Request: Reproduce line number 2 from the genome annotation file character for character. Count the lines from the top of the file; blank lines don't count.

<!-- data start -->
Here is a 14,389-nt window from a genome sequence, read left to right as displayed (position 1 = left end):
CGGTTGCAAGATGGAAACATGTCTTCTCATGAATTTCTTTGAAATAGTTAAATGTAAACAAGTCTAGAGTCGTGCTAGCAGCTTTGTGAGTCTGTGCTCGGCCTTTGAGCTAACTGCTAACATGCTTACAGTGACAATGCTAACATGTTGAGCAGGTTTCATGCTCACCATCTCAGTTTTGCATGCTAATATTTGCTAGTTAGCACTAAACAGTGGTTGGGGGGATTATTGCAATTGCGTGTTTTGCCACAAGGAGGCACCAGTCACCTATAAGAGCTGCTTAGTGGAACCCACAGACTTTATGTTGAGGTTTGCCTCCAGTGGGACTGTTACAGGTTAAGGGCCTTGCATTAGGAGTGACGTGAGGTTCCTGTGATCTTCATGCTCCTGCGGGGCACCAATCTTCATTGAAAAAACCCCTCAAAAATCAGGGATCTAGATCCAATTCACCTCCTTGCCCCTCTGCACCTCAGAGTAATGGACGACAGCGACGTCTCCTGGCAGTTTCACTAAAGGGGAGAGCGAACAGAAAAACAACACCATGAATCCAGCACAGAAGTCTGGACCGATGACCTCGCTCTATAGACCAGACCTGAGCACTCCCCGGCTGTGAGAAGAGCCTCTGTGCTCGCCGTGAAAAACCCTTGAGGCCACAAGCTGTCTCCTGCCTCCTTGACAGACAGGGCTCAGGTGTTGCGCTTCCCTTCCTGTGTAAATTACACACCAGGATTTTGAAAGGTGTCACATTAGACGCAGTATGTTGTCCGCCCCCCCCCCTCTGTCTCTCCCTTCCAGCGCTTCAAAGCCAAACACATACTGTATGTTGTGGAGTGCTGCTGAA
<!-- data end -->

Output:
CGGTTGCAAGATGGAAACATGTCTTCTCATGAATTTCTTTGAAATAGTTAAATGTAAACAAGTCTAGAGTCGTGCTAGCAGCTTTGTGAGTCTGTGCTCGGCCTTTGAGCTAACTGCTAACATGCTTACAGTGACAATGCTAACATGTTGAGCAGGTTTCATGCTCACCATCTCAGTTTTGCATGCTAATATTTGCTAGTTAGCACTAAACAGTGGTTGGGGGGATTATTGCAATTGCGTGTTTTGCCACAAGGAGGCACCAGTCACCTATAAGAGCTGCTTAGTGGAACCCACAGACTTTATGTTGAGGTTTGCCTCCAGTGGGACTGTTACAGGTTAAGGGCCTTGCATTAGGAGTGACGTGAGGTTCCTGTGATCTTCATGCTCCTGCGGGGCACCAATCTTCATTGAAAAAACCCCTCAAAAATCAGGGATCTAGATCCAATTCACCTCCTTGCCCCTCTGCACCTCAGAGTAATGGACGACAGCGACGTCTCCTGGCAGTTTCACTAAAGGGGAGAGCGAACAGAAAAACAACACCATGAATCCAGCACAGAAGTCTGGACCGATGACCTCGCTCTATAGACCAGACCTGAGCACTCCCCGGCTGTGAGAAGAGCCTCTGTGCTCGCCGTGAAAAACCCTTGAGGCCACAAGCTGTCTCCTGCCTCCTTGACAGACAGGGCTCAGGTGTTGCGCTTCCCTTCCTGTGTAAATTACACACCAGGATTTTGAAAGGTGTCACATTAGACGCAGTATGTTGTCCGCCCCCCCCCCTCTGTCTCTCCCTTCCAGCGCTTCAAAGCCAAACACATACTGTATGTTGTGGAGTGCTGCTGAA